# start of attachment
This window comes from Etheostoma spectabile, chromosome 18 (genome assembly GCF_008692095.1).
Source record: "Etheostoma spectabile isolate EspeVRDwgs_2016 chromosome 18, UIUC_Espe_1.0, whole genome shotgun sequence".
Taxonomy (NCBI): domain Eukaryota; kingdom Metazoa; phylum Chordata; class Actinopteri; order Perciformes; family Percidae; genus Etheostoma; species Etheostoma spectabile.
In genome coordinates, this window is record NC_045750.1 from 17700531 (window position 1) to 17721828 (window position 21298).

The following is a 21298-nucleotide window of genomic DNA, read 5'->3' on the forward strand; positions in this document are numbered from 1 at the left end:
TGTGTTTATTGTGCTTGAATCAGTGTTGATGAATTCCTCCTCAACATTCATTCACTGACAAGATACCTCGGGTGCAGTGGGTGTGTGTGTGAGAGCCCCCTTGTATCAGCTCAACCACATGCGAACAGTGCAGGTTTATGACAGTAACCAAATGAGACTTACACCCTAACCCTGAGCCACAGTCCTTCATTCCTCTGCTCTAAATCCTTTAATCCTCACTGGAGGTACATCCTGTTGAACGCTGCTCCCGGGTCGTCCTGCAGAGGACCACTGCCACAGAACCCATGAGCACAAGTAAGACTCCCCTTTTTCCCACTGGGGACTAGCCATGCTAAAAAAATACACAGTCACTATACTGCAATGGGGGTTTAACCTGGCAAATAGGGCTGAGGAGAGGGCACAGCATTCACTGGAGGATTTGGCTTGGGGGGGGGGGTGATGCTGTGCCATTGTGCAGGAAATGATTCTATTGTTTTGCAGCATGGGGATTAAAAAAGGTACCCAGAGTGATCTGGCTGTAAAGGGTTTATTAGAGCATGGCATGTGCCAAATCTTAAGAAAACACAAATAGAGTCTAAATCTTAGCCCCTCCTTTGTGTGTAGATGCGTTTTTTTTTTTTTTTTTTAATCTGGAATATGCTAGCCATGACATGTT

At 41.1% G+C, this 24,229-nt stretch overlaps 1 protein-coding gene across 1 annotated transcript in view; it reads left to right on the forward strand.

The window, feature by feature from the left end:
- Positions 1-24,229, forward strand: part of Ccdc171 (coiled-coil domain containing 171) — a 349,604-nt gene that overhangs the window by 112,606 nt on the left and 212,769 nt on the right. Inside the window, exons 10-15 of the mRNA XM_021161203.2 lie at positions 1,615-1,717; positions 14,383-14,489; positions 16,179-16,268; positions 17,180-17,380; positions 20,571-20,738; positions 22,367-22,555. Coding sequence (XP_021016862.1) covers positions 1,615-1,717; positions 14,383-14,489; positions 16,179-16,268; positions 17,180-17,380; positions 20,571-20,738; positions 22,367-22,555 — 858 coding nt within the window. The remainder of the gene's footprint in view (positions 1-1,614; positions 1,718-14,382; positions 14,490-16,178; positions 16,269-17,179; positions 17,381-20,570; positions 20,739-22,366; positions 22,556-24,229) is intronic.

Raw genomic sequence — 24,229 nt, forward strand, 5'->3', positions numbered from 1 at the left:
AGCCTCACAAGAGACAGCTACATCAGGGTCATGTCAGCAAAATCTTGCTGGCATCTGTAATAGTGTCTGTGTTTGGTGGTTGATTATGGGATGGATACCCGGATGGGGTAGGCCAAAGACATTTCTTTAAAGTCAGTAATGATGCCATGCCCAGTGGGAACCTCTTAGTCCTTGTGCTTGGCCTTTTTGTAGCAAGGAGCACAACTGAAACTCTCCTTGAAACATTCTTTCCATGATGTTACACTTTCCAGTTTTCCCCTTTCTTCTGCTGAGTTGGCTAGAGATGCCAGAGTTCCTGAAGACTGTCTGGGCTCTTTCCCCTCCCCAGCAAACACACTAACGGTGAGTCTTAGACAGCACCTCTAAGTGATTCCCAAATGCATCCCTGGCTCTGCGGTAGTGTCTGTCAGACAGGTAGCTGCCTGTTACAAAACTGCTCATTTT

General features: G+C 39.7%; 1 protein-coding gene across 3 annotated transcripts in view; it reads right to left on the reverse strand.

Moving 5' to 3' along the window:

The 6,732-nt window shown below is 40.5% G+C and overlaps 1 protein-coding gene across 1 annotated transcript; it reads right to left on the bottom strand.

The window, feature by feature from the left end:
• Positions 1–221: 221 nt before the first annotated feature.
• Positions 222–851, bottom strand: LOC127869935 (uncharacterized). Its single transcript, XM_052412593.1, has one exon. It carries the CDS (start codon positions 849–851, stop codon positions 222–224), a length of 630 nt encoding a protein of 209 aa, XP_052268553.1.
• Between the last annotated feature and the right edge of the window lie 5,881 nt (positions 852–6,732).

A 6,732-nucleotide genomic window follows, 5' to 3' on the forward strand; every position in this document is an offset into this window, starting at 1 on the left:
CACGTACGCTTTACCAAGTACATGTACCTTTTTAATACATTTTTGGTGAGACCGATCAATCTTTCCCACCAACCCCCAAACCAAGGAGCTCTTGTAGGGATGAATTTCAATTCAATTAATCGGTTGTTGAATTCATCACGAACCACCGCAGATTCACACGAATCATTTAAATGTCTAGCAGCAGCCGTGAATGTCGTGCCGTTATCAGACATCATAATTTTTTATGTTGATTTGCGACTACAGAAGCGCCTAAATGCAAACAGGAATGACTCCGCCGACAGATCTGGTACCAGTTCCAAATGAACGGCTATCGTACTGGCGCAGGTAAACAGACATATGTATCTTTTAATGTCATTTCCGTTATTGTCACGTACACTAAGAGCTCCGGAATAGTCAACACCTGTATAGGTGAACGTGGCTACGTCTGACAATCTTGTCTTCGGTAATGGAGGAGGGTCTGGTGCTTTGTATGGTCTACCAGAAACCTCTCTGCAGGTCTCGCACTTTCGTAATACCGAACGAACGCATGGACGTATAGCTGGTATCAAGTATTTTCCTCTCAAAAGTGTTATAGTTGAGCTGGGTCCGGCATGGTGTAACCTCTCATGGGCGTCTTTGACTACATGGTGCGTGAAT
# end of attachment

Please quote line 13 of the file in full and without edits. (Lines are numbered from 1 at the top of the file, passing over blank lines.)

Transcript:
Moving 5' to 3' along the window: